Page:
Country of origin
Which company do you work for?
What is your specific area of specialisation?
Marketing & Communications
How long have you been in the Science, Technology, Engineering and Maths (STEM) fields?
As a woman in a male dominated industry, what has been the biggest challenge you have faced in your career, and how did you overcome it?
The biggest challenge I have faced – and continue to face – is dealing with imposter syndrome. I have a tendency of second-guessing myself and although on a rational level I know I am competent, there’s a little voice that tells me that people won’t want to hear from me and that I’m a fraud.
I overcome this by becoming more aware of my self-talk and attitudes towards myself and then choosing to talk to myself as I would a good friend. I also surround myself with good people – a good team at work, a good community of other professionals to share my experiences with.
What inspired you to join this industry?
I believe that technology has the capacity to dramatically improve lives, but that we must consciously create a future that maximises the benefits and minimises potential risks related to emerging technologies. It’s my personal mission to contribute to this through the work I do.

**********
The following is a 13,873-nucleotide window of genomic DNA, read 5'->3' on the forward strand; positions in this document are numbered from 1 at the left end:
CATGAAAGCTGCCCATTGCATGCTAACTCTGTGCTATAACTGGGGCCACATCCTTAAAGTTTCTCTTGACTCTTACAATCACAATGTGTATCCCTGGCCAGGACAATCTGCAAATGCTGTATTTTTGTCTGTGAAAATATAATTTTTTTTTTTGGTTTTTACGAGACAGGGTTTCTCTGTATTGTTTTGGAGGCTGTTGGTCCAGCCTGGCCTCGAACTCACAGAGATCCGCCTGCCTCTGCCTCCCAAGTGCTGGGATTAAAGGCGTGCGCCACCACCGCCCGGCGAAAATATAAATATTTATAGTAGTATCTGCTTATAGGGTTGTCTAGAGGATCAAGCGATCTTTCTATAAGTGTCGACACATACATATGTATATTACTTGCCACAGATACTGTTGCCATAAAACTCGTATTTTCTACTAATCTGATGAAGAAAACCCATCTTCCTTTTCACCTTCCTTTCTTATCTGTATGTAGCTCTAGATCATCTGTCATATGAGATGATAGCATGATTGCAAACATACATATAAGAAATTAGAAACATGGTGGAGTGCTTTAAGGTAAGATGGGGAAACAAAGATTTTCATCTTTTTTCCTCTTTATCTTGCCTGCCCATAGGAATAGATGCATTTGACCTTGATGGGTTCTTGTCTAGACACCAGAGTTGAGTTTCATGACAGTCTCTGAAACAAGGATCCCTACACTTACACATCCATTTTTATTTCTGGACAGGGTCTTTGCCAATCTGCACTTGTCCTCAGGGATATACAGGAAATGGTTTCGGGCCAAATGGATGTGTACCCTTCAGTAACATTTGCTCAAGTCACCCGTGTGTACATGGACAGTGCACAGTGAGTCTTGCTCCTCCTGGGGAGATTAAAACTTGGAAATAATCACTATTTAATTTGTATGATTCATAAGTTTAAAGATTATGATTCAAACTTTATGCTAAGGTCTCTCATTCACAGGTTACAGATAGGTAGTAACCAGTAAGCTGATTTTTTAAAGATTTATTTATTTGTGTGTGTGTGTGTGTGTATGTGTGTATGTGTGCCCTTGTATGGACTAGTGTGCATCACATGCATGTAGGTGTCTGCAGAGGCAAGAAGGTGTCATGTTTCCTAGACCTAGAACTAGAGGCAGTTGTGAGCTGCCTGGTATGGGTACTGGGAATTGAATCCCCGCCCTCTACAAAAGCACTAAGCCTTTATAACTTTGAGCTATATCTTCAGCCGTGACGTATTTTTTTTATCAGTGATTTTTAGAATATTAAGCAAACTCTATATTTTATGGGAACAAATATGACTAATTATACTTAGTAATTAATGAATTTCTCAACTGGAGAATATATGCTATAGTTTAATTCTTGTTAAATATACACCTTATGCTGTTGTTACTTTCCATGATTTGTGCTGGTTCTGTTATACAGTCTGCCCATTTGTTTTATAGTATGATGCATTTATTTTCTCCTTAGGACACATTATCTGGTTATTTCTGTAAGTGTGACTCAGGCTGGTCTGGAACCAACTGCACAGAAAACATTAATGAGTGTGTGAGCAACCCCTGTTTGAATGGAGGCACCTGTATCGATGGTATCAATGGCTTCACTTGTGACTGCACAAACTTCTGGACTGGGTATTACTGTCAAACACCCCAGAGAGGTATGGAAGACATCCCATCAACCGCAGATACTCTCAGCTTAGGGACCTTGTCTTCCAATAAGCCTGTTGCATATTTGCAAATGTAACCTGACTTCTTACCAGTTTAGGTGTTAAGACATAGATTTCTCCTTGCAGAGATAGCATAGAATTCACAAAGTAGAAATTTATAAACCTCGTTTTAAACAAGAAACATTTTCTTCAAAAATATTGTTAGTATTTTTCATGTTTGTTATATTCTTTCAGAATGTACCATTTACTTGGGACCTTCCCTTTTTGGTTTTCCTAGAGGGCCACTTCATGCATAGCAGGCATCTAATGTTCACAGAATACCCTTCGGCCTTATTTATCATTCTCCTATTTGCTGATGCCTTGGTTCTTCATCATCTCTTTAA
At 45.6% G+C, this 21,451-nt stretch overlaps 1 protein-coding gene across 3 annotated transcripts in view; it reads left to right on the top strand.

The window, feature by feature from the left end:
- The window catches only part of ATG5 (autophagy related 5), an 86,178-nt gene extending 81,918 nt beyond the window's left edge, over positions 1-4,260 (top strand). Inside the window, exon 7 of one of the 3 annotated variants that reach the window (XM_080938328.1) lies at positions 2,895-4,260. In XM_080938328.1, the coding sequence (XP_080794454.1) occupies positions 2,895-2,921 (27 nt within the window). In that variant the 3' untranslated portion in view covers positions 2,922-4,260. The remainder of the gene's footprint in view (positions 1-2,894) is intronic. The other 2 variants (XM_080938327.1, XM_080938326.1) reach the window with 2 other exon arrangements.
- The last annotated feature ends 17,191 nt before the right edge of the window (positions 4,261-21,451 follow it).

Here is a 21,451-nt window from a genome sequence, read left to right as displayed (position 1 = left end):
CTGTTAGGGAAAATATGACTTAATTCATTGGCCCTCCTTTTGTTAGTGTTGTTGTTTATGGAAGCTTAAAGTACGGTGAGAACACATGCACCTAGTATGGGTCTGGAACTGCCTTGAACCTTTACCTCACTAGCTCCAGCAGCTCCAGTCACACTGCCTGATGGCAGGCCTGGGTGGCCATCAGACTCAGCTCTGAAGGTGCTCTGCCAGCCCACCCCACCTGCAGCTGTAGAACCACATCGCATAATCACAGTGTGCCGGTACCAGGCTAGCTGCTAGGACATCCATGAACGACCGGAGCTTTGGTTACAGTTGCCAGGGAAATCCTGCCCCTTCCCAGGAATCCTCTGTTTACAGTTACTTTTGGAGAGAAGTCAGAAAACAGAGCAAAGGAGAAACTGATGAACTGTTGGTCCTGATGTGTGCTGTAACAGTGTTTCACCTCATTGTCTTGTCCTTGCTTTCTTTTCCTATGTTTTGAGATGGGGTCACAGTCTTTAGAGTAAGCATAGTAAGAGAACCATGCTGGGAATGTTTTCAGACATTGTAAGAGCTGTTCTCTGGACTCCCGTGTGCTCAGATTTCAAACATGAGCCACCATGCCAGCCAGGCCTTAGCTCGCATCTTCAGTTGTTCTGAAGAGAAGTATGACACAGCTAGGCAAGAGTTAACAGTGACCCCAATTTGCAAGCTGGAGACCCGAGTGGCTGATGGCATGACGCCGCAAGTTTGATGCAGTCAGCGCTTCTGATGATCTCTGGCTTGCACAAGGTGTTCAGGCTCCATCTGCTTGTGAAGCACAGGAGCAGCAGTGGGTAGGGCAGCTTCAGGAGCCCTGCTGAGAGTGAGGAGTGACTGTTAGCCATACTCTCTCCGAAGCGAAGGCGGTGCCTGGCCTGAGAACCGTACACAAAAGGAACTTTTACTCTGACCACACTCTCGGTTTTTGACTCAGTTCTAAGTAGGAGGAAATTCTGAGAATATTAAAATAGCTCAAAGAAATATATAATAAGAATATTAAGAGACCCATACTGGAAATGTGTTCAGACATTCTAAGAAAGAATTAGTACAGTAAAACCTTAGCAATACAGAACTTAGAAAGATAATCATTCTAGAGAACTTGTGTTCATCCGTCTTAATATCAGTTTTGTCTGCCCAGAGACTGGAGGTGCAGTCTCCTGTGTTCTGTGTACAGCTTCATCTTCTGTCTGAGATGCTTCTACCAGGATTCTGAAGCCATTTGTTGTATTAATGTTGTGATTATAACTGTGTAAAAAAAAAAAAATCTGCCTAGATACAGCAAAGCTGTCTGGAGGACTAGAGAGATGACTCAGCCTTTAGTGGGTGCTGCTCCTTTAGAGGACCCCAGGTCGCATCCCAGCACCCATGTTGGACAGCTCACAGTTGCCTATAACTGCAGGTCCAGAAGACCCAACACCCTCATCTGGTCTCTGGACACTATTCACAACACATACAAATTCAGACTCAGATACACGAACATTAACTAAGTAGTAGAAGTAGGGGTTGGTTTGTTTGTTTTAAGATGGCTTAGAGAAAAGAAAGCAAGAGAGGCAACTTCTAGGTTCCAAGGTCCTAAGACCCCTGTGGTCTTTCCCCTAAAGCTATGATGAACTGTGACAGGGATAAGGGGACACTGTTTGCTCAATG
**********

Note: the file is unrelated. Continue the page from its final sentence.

What changes, if any, have you seen in your field with regards to women in your field?
Since joining a tech-focused industry nearly a decade ago, I am seeing a greater number of women coming into various positions in the space. I am exceptionally proud that the product team I work most closely with is led by some talented, senior technical women. However, there remains a need to encourage young professional women to enter STEM fields and support them to fulfil their potential.
How can we attract more women to consider a career in the STEM fields?
It’s important that we make women – particularly younger women – feel welcome in these fields. It can be fairly intimidating for young women to enter a male-dominated industry, so as well as having female role models, it’s also important for organisations to consciously put plans in place for entry-level women to feel well supported with mentorship and career growth initiatives.
If you were to advise other young women starting their careers in the tech or within the STEM fields, what is the one thing you would say to them?
The field needs your voice and your vision. Diversity in leadership, particularly within STEM is essential not just for gender equity but for the wider benefit of human development. So be bold, make great relationships and have fun changing the world!
When not working, what do you do for fun?
I love to enjoy beautiful Cape Town with my husband and children (3 years and 2 months old). I’m a musician, so I try to play when I can, and I’m also doing my PhD in Information and Communication, so that keeps me busy (and yes, I find that fun!)